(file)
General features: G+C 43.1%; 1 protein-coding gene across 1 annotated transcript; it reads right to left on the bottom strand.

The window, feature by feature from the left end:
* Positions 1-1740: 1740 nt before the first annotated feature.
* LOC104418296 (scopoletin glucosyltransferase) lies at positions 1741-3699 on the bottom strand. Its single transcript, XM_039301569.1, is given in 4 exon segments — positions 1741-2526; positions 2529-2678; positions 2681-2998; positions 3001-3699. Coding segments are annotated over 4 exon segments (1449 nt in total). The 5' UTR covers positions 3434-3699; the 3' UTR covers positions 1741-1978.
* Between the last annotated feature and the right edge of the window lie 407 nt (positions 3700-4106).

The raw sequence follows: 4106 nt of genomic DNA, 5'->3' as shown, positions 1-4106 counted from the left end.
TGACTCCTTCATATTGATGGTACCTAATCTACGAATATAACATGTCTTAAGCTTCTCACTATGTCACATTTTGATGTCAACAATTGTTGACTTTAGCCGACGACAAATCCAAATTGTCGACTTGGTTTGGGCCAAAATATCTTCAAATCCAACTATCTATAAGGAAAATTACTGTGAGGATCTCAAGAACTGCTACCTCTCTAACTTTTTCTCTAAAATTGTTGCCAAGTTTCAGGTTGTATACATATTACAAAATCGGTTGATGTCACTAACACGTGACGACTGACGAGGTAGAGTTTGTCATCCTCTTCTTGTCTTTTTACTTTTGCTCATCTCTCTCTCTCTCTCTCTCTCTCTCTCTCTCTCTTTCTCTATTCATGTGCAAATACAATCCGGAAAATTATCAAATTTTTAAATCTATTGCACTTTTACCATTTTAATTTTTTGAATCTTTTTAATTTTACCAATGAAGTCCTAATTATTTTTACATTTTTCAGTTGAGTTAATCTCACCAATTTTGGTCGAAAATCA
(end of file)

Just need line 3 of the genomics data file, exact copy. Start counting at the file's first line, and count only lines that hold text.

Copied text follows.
* Positions 1-1740: 1740 nt before the first annotated feature.